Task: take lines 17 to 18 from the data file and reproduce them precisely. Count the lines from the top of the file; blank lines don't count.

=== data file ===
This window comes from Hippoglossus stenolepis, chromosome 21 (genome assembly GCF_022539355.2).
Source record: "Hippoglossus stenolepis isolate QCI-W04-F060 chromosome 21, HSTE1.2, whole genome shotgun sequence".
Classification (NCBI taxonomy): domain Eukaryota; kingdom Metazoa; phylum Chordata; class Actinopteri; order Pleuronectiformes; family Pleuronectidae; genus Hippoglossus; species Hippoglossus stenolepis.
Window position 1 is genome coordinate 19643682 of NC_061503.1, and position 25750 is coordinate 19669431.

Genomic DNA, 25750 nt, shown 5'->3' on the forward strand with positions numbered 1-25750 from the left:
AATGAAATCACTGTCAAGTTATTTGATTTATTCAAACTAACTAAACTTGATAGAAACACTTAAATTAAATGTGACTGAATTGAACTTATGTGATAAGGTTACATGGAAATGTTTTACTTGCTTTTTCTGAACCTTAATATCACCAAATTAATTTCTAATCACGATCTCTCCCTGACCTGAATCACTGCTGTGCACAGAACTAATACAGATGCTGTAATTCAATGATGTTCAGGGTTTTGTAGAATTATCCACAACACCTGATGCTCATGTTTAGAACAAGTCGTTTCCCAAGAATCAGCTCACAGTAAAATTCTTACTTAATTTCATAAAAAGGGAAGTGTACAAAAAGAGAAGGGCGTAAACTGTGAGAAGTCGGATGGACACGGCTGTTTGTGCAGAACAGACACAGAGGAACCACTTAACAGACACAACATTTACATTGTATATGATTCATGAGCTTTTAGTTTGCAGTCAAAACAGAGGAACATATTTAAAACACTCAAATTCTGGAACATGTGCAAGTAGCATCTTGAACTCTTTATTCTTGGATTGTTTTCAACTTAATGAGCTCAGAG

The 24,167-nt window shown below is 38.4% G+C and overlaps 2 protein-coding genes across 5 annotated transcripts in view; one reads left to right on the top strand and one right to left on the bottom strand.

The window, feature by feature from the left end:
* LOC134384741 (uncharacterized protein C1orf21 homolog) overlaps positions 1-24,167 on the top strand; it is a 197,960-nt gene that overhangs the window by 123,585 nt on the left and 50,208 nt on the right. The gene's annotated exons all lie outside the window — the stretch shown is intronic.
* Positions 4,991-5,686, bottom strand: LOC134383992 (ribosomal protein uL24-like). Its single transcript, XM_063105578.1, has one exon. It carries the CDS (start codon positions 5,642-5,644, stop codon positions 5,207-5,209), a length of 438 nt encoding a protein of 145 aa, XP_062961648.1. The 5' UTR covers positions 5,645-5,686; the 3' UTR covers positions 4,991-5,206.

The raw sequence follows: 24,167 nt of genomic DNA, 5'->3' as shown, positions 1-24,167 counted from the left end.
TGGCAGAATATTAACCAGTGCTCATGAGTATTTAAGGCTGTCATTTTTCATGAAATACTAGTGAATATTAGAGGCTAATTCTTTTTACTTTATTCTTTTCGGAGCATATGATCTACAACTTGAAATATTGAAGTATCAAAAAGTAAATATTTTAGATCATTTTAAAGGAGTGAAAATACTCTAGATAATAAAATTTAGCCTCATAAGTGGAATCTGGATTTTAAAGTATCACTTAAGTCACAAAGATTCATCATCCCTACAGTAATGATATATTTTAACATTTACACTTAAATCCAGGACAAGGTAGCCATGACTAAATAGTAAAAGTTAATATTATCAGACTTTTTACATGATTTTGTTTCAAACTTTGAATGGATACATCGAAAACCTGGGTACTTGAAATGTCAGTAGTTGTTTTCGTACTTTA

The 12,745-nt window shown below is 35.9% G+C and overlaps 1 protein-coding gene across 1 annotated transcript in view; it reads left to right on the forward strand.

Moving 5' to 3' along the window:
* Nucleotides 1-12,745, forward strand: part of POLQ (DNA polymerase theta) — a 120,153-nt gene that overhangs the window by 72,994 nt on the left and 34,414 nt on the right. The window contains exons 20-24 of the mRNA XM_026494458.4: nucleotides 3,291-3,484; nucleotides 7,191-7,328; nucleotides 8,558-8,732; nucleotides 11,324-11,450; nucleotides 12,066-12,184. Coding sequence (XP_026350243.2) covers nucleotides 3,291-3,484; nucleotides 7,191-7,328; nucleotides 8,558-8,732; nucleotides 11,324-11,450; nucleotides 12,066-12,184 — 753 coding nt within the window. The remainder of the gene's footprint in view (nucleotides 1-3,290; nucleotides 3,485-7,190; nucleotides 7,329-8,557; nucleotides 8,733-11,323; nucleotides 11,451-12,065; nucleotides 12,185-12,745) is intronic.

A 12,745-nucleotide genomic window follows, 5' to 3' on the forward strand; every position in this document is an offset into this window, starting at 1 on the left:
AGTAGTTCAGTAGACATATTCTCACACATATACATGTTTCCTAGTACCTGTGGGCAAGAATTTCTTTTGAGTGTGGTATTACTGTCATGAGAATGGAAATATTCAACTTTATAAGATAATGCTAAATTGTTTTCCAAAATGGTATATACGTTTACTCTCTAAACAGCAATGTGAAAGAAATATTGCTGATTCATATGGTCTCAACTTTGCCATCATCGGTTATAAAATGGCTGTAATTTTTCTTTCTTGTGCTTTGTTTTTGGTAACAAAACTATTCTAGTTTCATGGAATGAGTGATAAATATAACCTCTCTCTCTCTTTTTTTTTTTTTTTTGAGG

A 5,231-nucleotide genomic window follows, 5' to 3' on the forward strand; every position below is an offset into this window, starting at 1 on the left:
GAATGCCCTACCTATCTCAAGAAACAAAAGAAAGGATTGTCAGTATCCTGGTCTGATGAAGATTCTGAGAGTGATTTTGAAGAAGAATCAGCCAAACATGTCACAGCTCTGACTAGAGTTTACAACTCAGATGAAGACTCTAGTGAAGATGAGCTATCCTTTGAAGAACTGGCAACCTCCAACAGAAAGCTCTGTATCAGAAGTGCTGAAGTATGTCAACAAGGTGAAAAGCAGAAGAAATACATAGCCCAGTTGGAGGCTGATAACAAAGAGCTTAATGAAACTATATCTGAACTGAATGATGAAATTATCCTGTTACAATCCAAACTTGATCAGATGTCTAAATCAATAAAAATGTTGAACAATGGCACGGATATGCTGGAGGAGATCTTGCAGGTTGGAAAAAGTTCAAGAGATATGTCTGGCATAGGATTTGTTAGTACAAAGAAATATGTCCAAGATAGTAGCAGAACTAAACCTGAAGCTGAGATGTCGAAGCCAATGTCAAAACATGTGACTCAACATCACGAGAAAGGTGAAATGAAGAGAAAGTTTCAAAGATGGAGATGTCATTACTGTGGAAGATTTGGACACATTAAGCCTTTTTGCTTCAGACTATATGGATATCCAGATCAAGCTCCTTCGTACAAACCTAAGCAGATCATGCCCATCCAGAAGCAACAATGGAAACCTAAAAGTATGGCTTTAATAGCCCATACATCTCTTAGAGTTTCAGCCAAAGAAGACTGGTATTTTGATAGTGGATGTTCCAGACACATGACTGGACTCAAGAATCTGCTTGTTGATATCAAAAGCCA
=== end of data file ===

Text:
AGTAGTTCAGTAGACATATTCTCACACATATACATGTTTCCTAGTACCTGTGGGCAAGAATTTCTTTTGAGTGTGGTATTACTGTCATGAGAATGGAAATATTCAACTTTATAAGATAATGCTAAATTGTTTTCCAAAATGGTATATACGTTTACTCTCTAAACAGCAATGTGAAAGAAATATTGCTGATTCATATGGTCTCAACTTTGCCATCATCGGTTATAAAATGGCTGTAATTTTTCTTTCTTGTGCTTTGTTTTTGGTAACAAAACTATTCTAGTTTCATGGAATGAGTGATAAATATAACCTCTCTCTCTCTTTTTTTTTTTTTTTTGAGG

A 5,231-nucleotide genomic window follows, 5' to 3' on the forward strand; every position below is an offset into this window, starting at 1 on the left: